[ultimate_heading main_heading=”Short Story by Prateek Deswal – Issue.XXIV : January 2017″ main_heading_color=”#1e73be” sub_heading_color=”#8224e3″ spacer=”line_with_icon” spacer_position=”bottom” line_style=”dotted” line_height=”1″ line_color=”#1e73be” icon_type=”custom” icon_img=”id^48|url^http://ashvamegh.net/wp-content/uploads/2015/10/Ashvamegh-ICO.jpg|caption^null|alt^Ashvamegh Journal Icon|title^Ashvamegh ICO|description^null” img_width=”48″ main_heading_style=”font-weight:bold;” main_heading_font_size=”desktop:34px;” line_width=”3″][/ultimate_heading]

The Way Forward

About the Author: 

Prateek Deswal is currently pursuing PhD in English Literature from Central University of Himachal Pradesh. He is rather new to the field of creative writing.

The Curtain Rises

The stage opens. A small girl is playing sippi with a stone. Just then a voice comes from the background-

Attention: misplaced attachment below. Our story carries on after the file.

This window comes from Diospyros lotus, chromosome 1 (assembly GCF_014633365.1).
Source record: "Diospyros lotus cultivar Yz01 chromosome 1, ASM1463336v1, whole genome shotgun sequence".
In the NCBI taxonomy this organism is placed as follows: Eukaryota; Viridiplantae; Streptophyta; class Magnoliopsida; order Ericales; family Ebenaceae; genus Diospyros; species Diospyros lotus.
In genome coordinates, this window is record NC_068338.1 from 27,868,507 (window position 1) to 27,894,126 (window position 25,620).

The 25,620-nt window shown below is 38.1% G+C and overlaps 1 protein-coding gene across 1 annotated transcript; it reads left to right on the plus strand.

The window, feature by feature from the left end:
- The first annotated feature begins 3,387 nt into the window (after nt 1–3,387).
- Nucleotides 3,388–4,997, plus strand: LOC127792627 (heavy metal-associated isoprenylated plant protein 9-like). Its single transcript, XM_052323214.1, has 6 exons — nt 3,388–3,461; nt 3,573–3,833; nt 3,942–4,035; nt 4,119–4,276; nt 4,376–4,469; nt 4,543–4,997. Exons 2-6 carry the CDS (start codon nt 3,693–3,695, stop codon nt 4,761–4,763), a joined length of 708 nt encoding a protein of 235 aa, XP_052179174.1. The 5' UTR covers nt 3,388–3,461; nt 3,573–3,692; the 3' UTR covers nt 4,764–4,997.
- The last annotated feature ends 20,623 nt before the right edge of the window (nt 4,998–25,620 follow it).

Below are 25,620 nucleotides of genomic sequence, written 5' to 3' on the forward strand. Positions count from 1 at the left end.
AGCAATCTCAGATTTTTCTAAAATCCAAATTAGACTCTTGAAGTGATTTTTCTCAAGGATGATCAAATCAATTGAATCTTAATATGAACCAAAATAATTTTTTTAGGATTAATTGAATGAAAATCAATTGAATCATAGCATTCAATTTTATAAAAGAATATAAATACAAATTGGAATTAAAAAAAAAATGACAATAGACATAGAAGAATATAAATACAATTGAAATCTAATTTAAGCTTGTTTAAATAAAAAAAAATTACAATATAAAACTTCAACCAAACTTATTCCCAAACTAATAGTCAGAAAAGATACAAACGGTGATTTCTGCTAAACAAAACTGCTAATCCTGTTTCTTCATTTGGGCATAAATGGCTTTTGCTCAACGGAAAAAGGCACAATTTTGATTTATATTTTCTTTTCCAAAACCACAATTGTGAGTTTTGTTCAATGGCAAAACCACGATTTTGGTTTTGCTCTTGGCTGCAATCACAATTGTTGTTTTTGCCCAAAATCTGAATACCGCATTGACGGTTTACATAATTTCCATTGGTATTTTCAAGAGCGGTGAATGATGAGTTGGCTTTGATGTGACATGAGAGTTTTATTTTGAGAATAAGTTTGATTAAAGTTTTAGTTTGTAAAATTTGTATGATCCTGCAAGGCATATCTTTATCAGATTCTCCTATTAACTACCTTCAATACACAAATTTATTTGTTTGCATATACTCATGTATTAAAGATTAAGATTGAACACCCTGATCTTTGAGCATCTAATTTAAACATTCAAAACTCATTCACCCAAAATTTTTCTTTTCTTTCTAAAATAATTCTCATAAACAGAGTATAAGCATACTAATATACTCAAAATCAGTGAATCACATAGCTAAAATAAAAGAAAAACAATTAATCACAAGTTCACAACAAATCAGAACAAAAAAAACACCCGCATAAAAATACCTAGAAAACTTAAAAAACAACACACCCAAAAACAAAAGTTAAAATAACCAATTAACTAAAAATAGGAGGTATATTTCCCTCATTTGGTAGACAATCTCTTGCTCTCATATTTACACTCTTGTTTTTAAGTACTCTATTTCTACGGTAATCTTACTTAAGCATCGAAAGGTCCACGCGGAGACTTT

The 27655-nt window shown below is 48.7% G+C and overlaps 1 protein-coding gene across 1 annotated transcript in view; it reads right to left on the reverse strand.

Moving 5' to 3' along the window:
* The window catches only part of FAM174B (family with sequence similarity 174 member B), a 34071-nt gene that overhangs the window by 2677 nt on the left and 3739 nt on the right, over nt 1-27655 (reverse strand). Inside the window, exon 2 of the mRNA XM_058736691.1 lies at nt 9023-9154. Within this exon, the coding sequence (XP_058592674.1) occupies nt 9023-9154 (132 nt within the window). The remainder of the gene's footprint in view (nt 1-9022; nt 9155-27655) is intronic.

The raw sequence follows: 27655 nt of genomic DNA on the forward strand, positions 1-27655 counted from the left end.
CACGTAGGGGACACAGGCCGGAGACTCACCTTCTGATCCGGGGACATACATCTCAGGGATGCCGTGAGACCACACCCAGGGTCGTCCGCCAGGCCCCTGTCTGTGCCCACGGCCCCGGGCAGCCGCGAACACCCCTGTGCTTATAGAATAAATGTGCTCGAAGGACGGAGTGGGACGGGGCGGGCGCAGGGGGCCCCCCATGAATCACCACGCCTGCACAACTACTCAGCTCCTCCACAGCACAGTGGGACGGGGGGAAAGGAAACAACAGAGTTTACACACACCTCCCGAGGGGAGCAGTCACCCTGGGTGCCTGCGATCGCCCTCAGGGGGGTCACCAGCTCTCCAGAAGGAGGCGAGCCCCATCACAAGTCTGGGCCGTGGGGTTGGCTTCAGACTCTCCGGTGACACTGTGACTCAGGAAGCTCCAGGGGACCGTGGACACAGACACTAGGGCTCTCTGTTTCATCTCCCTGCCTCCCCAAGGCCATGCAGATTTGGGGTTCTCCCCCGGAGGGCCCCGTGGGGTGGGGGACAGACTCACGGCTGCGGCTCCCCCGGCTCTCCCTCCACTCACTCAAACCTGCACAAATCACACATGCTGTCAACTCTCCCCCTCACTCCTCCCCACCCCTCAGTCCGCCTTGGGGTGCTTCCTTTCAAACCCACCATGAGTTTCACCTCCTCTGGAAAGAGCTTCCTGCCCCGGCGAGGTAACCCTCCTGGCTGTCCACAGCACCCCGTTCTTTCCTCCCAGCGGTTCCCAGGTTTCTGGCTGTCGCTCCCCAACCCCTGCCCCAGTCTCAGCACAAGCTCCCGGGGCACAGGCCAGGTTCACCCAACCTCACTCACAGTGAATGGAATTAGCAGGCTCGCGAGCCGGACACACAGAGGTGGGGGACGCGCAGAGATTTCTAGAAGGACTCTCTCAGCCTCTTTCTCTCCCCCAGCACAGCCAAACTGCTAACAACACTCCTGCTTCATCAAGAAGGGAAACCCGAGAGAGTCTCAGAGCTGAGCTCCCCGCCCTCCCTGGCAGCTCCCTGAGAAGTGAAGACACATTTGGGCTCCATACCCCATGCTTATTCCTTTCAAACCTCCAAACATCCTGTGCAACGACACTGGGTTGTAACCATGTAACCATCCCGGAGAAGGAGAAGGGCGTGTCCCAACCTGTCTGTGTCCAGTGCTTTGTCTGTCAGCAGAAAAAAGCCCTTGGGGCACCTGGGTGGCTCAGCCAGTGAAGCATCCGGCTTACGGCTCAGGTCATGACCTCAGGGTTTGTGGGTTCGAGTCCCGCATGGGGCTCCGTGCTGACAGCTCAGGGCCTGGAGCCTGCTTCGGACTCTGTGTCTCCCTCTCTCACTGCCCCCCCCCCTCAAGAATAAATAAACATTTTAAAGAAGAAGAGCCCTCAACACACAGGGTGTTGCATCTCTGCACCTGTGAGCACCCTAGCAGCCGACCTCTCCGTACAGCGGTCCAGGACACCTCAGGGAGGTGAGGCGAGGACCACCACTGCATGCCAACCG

“Yes, Mama” she replies.

“Come quickly, have your milk and then complete your homework.”

She picks up her flat stone reluctantly, surveys her field and leaves with a spring in her step.

A little later, smoke rises and the ghost of Indira Gandhi enters the stage and remarks-

“Ah! What a peaceful area, lovely. I think I would ensconce here for a while.”

As she seems to contemplate something, just then another ghost with a sword and shield enters the stage. The lady is in the outfit of a warrior and looking powerful willed. Indira Gandhi immediately gets up and says-

“Welcome, Lakshmi Bai, welcome. How lovely is it to witness one of my childhood role models.”

They embrace each other and Lakshmi Bai remarks-

“The hope and vision of future India with which I fought the British seemed fulfilled when you became the Prime Minister of our nation.” said Lakshmi Bai. “I was thrilled in heaven.”

“It’s the path that you had bestowed upon me. Your historical presence gave me courage and conviction, but it seems a pity that only a few women like us can be role models for future generations. We can count them on our fingers. I hope we could meet a few more.”